Tango is passion
Among many things that I had no time to do, writing about Tango is the one I missed the most.
In the meantime, all that kept me busy –mainly, teaching new students- gave me new experiences, new approaches, and new thoughts about how to present Tango to those who are curious about it, and show up to a Tango class for the first time.
Tango is passion.
A new student asked me in the middle of her first private class if I thought that she was going to be able to dance Tango. I answered that we were dancing to the music of Juan D’Arienzo Orchestra, recorded between 1940 and 1943, with Héctor Mauré singing and a 20 year’s old Fulvio Salamanca at the piano.
I told her that Mauré used to be a professional boxer, until a bad punch made him quit boxing and dedicate himself exclusively to singing. I told her that if she gets to love Tango to the point of finding that information really interesting, relevant, then she would dance, otherwise, not. That I could not order her to “love it”, same as it would not be possible to oblige someone to fall in love with a person. Whether she falls in love with Tango or not is nothing I can do much about, except to love Tango myself de way I do.
I cannot oblige my students to be passionate about Tango, but I can share my passion with them.
Some may judge me as crazy, obsessed, or neurotic, and I would reply that while you judge, you cannot dance.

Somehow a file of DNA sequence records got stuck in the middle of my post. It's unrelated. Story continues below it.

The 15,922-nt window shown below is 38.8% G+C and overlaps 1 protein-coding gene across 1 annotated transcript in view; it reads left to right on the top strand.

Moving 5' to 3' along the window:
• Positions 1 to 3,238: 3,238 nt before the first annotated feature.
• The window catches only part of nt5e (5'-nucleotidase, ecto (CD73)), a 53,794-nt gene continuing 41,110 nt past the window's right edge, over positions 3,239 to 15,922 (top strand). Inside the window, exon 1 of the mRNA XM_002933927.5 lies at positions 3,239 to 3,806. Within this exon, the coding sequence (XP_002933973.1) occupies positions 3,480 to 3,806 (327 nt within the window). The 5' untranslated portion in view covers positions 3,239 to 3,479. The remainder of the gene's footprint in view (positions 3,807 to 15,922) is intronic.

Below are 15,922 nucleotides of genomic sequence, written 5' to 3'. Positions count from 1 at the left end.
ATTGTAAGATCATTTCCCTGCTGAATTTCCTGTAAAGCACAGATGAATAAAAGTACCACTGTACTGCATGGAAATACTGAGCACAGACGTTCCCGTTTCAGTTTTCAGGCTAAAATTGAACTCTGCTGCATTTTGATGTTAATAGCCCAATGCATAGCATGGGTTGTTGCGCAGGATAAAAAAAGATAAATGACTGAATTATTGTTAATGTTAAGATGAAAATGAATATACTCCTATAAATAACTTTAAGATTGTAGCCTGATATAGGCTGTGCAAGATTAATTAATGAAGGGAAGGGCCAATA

Dancing Tango implies dancing every single note, every nuance in the expressivity of each musician of each song. It takes knowing those songs and those musicians as you know your closest relatives and friends.
I am satisfied if a new student learns, at least, to respect Tango for what it is.
I am very patient. Tango made me so.
You do not have to rush in getting to know Tango. Tango is infinite. Also, you have to enjoy your path in becoming a real milonguera or milonguero, enjoy it the way you enjoy a tasty flavored meal, even for the moments it may get too spicy.
I will not say “I told you that already.” I will always present the concepts you need to know and apply, as if it were the first time I am presenting them to you. Repetition is needed, but we can make repetition a non-boring exercise if we do it to the wonderful music that Tango is.
I promise not to say:
“Just”. Sometimes I’ve being in the situation of explaining a move that is simple in appearance, and the student says “Just that!?”, or “Ok, just that”, or something similar. Each single move is very, very, very important. Every little part of a move is something you have to feel fully.
“I got it”. Each move in Tango requires decades to be understood. We have to begin somewhere, and I will patiently show you the move. But you probably won’t be able to see it all. So, please, do not undervalue it.
You need to be very humble to learn to Tango.
You need to be very humble to learn to Tango. Please, accept that you start from ignorance, and have respect for the one that shares with you something he loves a lot. It is like introducing you to my family.
Now, I remember a joke: One boy says to another boy – Look at that woman! She has a moustache!!!
The other boy responds – She is my mom.
And the first boy clarifies –The moustache looks very well on her!!!
If you are in the San Francisco Bay Area and want to learn to dance Tango, you can: